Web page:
-- Jean (, March 30, 2000.

The last time I saw "Wall-O-Waters" they were made of green plastic. Mine are so old they are clear colorless plastic. When I took Master Gardener training, one of the instructors mentioned never using green over plants as it filtered the colors of light that the plant needed for growth. He said that is why we see plants as green. It is the only color they reflect while absorbiing the other colors of the spectrum. A little off the subject but I hope it helps.

-- marilyn (, March 30, 2000.

Hi again, I live about 3 hours north east of Toronto, which is the banana belt of Ontario. I don't plant out until the first of June & some years have had to cover my plants even then. First frost can be expected in the first week of Sept. The last couple of years though have been exceptional for growing, global warming maybe. But I won't let down my guard just yet.

-- Brenda Reise (, March 30, 2000.

Hello, tomato lovers! The hint about stripping the plants of leaves a couple of weeks before frost is excellent, and it works. The plant thinks "Ohmigod! There's been a tornado or something and I'm naked, but my babies are still OK. But next years generation depends upon the seeds in my still green babies. I've got to ripen them NOW!" At least, that's what I think I heard them think! Physiologically, though, that's what happens. Of course, you can also pick some nearly green ones and wrap them in newspaper, and they will ripen. Brenda - if you will e-mail me directly, I will send you some seeds that are VERY early. It is "Extra Early Advance" that I (a dedicated seed saver) got from a northern Maine farm and which commonly has yellow shoulders, but is quite tasty. I will also give you (or anyone else) my "system" for tomatoes, which should help as well, but too lengthy to post here. Abigail - You don't say what variety of tomato you are turning into sauce, but some aren't well suited. I'll send you seed, too, if you wish, of my favorite sauce tomatoes. I generally put up @ 30-35 jars of sauce each year, but I add all my spices, herbs and veggies before I can. I make "spaghetti sauce", and add meat later when we add to the sauce on the day spaghetti is for supper. My "general" recipe is yours if you want. I say general because I've never made it the same way twice - that's the way I cook! One of my "secrets" is that I don't use sugar, but I do add apples to my sauce. (End o' secret). And I think my friend sent you some info on gluten free ideas. Hope it helped. Good luck!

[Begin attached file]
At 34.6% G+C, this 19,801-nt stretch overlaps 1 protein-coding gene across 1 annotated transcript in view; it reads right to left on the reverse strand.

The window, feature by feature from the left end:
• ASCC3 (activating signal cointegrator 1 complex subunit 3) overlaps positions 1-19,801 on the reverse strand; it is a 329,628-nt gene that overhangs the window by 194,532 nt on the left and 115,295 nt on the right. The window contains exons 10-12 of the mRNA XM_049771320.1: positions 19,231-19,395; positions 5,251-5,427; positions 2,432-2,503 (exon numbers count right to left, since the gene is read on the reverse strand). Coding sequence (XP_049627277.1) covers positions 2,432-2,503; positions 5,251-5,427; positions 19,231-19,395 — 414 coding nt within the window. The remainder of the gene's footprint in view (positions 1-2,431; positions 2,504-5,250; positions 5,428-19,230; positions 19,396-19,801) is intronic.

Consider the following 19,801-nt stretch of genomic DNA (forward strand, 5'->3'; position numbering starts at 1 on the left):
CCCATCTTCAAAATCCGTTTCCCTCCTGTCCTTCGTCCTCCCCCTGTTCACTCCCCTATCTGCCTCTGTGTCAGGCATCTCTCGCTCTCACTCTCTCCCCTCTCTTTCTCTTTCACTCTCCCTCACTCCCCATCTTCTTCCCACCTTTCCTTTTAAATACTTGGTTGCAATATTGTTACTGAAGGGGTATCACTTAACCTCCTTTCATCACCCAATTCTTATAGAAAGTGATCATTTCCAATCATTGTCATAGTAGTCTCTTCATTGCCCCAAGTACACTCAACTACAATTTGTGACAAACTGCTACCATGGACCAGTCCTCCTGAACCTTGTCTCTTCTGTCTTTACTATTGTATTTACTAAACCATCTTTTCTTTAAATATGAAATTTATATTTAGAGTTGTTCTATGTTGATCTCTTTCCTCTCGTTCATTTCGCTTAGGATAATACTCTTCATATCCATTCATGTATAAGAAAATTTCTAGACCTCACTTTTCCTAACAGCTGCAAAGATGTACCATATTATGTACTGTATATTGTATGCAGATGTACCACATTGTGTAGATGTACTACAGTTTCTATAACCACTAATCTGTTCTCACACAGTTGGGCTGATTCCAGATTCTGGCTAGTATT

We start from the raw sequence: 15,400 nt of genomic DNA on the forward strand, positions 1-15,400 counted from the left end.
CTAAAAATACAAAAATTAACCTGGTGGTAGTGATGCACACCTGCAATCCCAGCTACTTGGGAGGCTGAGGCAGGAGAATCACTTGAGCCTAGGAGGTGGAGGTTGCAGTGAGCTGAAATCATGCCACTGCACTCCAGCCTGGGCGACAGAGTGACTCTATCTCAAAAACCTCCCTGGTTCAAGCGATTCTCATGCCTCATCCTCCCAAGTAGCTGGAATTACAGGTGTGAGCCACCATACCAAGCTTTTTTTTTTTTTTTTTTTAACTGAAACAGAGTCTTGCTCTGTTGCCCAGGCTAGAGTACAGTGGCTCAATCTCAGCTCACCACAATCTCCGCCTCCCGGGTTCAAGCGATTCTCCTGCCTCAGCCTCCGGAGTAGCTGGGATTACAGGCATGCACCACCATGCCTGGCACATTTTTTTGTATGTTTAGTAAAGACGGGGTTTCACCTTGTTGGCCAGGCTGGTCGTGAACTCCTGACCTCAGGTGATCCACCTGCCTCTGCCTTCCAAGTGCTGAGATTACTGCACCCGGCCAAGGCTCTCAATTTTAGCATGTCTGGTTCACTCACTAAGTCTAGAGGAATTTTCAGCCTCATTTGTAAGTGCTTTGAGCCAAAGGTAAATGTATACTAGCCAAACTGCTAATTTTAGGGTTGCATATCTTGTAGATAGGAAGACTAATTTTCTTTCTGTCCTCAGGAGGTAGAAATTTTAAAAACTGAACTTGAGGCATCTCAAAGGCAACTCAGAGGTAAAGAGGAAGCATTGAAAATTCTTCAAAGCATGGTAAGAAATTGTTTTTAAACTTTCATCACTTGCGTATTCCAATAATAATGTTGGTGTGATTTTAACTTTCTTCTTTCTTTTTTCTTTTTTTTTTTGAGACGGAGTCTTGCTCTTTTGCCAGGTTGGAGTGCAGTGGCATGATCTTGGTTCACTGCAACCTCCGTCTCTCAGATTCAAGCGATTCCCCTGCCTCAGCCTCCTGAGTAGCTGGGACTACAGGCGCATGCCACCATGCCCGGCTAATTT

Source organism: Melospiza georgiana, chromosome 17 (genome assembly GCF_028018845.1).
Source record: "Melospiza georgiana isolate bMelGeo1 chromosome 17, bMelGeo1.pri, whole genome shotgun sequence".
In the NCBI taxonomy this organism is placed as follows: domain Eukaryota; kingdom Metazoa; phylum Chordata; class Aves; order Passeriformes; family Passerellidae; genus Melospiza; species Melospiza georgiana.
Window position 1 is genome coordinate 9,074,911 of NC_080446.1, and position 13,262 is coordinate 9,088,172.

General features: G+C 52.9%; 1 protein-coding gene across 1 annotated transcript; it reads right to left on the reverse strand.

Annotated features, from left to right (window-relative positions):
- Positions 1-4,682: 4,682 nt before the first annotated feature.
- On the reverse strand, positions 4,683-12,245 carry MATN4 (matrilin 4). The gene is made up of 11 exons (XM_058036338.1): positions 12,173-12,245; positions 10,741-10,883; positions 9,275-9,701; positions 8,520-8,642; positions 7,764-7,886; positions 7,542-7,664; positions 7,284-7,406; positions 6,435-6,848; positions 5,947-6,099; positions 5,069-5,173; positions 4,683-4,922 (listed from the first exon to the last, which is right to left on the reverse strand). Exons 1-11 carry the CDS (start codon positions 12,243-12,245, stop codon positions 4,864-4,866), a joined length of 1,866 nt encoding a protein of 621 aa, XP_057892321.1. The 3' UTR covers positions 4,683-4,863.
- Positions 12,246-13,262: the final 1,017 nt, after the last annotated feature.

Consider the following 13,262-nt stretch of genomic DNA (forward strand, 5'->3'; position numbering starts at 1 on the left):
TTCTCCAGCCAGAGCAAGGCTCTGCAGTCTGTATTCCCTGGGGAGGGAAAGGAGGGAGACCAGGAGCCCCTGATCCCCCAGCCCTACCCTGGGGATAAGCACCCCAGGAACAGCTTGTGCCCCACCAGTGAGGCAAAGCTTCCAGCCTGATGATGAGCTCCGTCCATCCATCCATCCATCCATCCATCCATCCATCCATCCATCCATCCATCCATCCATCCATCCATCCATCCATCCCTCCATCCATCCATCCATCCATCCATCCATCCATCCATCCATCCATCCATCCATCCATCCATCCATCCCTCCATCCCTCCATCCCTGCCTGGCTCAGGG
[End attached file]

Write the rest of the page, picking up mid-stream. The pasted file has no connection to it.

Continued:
-- Brad (, March 30, 2000.

Brad I'm not sure what variety of tomatoes they were<:) What variety is your tomato sauce favourite? Your recipe would be greatly appreciated. I use an enormous stainless steel pot and wooden spoons. I have a Victorio Strainer, which I use for processing the tomatoes. I'll try the sugar idea. My Mom puts sugar and vinegar in the sauce. Thanks for all your help, everyone!

-- AbigailF. (, March 30, 2000.

To make tomato sauce; put the tomatoes through a juicer, then pour the juice into gallon jars, let it set until it separates, pullp will be on top, pour off (if you have room in your freezer, you can keep the tomato water for soup), add spices,etc., can

-- Cindy (, April 01, 2000.

Grow great tomatoes/peppers; Add ONE level teaspoon of epsom salts to the planting hole and mix in well.We grow 250 tomatoes and 100 peppers from seed.

-- farmerjoe (, April 03, 2000.